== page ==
Myth Busting Car Detailing
At Project Detail, we often hear people discuss about how they wash or detail their cars. We realised that there are quite a lot of myths, uncertainties and guesswork surrounding in the topic of car detailing. Here at Project Detail Studio, we are going to discuss the Top 5 Myths of Car Detailing.
Myth #1 - Car Wash and Car Detailing is the same
Car Wash and Car Detailing are pretty much the same, just different names. Their job is to clean cars and make sure they are well cleaned.
The services at a car wash cafes are completely different to what proper Detailers offer. For starters Car Detailing is a lot more than just a wash.
In fact, the car wash takes up less than 15% of what detailers do. When a car is washed by us, we follow up with a full vehicle decontamination that safely removes above-surface contamination that can't be removed by a simple 2-bucket method wash. Our sole goal, is to now only wash and clean the vehicle but do so in the most gentle manner to avoid swirls and defects from quick and improper washing.
We then follow up with an extensive paint polishing to remove below-surface contaminations such as blemishes, minor scratches, swirl marks etc to refine the paintwork to be close to brand new condition, or sometimes even better. After all those steps, we then apply a premium last step product (aka LSP) for short or long term protection.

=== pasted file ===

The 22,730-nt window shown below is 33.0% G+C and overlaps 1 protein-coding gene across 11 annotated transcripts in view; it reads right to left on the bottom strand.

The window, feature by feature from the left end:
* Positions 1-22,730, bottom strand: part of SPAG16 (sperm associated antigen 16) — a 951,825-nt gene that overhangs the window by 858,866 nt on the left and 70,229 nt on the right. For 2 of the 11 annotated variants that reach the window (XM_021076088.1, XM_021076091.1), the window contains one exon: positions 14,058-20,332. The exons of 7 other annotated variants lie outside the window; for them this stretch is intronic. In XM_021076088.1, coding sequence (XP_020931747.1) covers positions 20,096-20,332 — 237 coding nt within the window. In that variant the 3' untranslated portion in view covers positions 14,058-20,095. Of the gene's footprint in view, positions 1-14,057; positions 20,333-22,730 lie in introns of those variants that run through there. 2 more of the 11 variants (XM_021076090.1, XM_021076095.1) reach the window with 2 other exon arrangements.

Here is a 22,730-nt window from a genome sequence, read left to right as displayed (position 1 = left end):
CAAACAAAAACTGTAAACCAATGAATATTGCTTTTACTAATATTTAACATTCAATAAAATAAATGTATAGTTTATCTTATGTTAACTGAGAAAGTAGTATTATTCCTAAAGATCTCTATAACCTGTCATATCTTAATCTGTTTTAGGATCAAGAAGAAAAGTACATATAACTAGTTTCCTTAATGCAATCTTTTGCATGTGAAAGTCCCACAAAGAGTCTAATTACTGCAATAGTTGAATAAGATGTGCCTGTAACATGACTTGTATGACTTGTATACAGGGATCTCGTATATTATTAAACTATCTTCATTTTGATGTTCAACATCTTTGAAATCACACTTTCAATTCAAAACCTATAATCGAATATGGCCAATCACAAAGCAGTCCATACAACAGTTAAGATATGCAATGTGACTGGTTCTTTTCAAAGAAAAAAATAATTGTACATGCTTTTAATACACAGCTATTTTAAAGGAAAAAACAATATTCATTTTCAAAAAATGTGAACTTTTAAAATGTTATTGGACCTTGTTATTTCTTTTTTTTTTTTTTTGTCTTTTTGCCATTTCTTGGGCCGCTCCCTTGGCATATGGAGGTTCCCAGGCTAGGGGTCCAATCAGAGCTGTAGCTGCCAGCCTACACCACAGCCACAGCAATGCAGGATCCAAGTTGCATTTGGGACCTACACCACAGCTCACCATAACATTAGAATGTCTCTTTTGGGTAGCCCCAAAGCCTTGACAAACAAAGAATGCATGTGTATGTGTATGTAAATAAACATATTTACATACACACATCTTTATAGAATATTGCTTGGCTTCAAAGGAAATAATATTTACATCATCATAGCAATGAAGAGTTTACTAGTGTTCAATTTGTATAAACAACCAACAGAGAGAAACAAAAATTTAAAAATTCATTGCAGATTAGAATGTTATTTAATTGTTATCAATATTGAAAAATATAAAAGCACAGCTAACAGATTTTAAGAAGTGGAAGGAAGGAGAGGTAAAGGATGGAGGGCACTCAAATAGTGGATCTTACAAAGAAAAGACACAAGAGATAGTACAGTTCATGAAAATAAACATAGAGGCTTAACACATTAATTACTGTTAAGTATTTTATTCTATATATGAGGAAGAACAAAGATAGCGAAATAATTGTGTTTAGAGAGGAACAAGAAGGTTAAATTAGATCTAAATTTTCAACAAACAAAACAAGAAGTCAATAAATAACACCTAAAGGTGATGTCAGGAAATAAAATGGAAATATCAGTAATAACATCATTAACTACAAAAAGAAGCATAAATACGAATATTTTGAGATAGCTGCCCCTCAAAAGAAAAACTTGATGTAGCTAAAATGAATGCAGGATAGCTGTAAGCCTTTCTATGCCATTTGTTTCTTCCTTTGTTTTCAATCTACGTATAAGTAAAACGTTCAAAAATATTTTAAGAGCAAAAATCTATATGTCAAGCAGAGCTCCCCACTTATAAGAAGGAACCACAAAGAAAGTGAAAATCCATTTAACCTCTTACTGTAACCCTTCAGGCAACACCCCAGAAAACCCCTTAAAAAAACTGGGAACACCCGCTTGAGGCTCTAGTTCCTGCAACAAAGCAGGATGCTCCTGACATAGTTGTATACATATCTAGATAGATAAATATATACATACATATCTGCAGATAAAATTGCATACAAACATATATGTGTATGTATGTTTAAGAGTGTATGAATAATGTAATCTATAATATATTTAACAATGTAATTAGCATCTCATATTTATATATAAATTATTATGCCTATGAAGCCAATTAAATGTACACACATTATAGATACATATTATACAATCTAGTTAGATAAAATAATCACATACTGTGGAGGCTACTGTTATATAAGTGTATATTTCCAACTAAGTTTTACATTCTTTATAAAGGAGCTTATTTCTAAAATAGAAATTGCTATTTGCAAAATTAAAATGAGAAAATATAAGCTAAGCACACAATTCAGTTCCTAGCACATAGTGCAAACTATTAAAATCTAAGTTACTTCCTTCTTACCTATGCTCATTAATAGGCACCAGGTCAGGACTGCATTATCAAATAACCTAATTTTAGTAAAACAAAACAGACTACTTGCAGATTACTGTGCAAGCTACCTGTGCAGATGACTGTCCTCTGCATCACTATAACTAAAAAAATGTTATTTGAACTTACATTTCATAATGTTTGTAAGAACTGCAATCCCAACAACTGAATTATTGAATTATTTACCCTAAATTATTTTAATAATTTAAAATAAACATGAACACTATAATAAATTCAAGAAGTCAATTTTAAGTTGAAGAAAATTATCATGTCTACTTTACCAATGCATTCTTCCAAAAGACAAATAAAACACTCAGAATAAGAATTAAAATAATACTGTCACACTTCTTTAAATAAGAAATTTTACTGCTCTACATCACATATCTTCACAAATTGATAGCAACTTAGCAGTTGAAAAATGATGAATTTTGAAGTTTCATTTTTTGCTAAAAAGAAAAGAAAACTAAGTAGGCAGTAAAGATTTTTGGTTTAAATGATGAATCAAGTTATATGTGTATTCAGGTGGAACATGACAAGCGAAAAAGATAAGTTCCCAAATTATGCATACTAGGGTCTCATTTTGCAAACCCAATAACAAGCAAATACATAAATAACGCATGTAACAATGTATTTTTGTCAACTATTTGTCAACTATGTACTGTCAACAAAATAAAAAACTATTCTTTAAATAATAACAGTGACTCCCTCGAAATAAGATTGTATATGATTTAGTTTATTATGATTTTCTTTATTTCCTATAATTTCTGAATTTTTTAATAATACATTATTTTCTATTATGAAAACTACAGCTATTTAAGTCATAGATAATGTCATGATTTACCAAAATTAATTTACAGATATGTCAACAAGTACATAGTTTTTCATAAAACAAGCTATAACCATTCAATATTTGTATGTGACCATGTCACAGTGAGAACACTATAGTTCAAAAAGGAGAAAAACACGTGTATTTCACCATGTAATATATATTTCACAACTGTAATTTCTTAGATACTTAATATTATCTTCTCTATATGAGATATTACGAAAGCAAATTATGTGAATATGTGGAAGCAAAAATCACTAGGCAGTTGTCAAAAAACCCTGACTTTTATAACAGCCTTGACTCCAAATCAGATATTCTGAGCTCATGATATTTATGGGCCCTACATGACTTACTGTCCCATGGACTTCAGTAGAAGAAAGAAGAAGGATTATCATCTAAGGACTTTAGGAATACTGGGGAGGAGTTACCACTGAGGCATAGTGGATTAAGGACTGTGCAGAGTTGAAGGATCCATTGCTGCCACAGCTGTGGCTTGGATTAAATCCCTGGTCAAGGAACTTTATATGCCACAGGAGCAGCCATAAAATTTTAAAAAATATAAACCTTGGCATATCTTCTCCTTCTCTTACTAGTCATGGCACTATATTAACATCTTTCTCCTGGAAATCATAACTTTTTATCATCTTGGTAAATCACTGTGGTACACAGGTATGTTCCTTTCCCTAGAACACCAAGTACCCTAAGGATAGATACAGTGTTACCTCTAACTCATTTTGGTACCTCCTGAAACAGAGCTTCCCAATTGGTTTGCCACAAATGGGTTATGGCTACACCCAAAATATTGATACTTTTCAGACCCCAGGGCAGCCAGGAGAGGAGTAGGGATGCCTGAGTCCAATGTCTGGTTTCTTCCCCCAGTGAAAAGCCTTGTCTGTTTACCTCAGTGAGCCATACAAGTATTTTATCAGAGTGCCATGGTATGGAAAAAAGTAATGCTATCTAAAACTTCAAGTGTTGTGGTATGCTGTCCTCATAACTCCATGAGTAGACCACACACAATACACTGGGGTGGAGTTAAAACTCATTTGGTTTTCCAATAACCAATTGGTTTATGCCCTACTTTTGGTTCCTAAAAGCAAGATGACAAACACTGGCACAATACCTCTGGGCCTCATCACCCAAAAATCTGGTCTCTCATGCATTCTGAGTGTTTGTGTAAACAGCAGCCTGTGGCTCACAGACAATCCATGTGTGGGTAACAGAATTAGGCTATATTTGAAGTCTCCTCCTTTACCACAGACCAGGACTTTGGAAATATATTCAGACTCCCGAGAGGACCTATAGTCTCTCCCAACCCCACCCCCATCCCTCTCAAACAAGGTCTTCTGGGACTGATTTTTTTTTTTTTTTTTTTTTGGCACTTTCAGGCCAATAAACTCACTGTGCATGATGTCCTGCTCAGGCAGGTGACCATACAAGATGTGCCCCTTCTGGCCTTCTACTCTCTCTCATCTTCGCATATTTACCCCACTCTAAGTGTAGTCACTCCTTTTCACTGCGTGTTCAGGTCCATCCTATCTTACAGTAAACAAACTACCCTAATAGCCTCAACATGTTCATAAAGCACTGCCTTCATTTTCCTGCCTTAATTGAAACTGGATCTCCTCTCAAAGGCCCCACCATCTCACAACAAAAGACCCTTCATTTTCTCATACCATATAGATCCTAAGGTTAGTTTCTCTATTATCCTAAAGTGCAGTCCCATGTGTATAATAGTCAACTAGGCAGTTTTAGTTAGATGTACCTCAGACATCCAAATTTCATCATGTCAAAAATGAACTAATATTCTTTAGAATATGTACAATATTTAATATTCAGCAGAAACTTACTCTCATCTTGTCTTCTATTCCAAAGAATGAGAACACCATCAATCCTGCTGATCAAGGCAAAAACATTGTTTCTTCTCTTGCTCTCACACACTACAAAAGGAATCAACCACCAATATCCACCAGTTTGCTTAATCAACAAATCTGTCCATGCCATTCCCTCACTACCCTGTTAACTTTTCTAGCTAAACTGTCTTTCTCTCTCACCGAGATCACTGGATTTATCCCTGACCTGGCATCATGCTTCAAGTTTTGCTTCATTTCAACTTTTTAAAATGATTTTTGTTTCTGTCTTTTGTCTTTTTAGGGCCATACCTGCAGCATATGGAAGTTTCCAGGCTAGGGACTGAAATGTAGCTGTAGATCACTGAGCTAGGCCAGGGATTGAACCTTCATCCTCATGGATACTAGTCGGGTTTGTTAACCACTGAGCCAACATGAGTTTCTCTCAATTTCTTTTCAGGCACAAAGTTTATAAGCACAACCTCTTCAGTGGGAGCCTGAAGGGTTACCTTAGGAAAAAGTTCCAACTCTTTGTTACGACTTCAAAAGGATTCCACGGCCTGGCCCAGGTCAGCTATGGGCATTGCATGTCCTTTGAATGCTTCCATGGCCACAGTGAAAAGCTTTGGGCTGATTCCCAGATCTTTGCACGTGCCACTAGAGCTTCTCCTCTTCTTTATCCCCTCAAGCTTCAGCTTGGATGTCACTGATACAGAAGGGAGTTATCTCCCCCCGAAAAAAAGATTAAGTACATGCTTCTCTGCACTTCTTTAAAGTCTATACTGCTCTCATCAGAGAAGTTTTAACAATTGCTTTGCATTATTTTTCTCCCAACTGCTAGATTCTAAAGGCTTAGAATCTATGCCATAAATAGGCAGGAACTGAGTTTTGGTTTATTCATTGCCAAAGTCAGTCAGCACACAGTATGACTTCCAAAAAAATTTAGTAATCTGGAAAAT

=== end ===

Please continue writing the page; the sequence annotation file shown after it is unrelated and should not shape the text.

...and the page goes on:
Myth #2 - Save money by hand polishing cars myself
It is not necessary to hire a detailer to polish cars when I can just buy some products and polish the cars myself. I could save myself some money.
This myth used to be a fact back in the 70s where base-clear coat paint system hasn't been introduced and the paintwork back in the day are all single stage paint and paint oxidisation can be removed by polishing with hand. But in recent years, after base-clear coat paint system introduced, base-clear coat paint is way too hard and it is impossible to hand polish to a good result. Products you find on the shelf of auto stores are mainly glazes, waxes or sealants which contains fillers and resin that does not contain any abrasives to level the minor scratches and blemishes out. They simply 'fill' or 'mask' the imperfections so it looks good for a short period of time, but the effect is not permanent.